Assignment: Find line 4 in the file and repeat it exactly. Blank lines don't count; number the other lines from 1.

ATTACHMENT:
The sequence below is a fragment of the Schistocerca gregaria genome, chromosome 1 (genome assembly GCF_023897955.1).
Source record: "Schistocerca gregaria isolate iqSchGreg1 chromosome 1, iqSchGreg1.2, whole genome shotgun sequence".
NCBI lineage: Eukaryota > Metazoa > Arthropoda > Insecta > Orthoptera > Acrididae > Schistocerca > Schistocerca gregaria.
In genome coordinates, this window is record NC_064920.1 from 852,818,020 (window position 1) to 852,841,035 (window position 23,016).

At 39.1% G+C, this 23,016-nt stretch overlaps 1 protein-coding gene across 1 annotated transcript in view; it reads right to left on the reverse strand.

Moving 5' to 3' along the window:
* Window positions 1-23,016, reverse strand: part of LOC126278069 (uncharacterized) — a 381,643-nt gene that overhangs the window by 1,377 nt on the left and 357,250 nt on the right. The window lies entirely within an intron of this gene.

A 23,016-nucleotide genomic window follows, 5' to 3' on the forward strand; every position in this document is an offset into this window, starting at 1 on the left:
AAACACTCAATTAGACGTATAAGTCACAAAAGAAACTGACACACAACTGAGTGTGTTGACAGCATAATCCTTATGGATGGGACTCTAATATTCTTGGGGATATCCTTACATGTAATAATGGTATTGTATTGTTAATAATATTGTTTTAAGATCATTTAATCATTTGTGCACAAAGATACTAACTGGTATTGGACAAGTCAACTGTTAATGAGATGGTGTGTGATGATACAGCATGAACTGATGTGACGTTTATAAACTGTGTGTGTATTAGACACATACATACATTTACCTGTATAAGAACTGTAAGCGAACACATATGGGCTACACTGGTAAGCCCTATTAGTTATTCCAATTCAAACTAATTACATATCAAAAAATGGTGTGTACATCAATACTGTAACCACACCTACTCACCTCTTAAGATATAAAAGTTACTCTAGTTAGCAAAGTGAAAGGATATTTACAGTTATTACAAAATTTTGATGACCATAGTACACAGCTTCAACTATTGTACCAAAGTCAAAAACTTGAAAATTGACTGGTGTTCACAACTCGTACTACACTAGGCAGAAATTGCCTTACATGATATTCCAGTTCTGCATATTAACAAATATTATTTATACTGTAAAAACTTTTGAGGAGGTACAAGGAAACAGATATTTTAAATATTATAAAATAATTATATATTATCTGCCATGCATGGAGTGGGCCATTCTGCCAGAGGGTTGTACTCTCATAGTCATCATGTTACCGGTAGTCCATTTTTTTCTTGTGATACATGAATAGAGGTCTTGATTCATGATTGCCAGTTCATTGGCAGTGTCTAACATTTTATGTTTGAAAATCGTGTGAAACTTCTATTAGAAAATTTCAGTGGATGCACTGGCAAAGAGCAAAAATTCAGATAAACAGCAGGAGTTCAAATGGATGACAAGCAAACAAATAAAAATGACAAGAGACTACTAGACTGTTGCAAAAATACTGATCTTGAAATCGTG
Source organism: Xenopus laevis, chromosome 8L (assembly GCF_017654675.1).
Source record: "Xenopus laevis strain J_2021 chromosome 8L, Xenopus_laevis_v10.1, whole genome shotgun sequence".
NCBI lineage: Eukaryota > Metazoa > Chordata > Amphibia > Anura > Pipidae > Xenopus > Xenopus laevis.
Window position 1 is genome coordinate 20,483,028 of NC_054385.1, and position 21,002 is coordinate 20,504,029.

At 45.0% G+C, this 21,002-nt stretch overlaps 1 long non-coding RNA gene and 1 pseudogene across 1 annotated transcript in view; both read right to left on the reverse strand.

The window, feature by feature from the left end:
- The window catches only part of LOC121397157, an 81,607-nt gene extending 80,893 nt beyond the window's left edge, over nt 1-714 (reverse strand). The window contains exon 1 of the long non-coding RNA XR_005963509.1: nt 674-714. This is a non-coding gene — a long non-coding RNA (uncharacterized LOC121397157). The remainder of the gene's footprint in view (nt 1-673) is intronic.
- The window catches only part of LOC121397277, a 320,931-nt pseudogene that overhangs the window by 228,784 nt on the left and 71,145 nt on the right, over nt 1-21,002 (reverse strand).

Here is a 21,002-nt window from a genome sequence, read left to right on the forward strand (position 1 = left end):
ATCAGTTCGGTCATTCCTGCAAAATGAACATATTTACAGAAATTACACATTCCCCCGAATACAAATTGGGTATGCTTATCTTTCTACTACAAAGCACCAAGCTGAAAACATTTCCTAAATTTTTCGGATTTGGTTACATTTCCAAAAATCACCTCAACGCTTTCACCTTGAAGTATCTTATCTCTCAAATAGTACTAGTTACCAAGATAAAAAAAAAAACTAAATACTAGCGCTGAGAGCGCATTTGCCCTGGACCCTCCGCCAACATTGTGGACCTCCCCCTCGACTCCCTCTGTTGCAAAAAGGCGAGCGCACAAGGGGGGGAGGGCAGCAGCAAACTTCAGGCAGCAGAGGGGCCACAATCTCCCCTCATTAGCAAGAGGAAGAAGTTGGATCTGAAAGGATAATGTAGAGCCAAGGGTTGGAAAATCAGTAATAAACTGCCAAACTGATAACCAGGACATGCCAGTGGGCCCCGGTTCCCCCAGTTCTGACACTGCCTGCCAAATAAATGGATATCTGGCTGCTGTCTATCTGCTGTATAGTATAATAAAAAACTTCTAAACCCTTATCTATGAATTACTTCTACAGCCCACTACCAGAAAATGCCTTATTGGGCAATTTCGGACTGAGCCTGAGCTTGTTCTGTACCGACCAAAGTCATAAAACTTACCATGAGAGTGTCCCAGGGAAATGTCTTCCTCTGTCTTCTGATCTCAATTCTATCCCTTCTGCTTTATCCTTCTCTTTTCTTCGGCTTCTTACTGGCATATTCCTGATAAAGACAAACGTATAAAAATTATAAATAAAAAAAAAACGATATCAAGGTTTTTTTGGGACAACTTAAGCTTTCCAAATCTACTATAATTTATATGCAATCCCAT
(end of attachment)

In genome coordinates, this window is record NC_064920.1 from 852,818,020 (window position 1) to 852,841,035 (window position 23,016).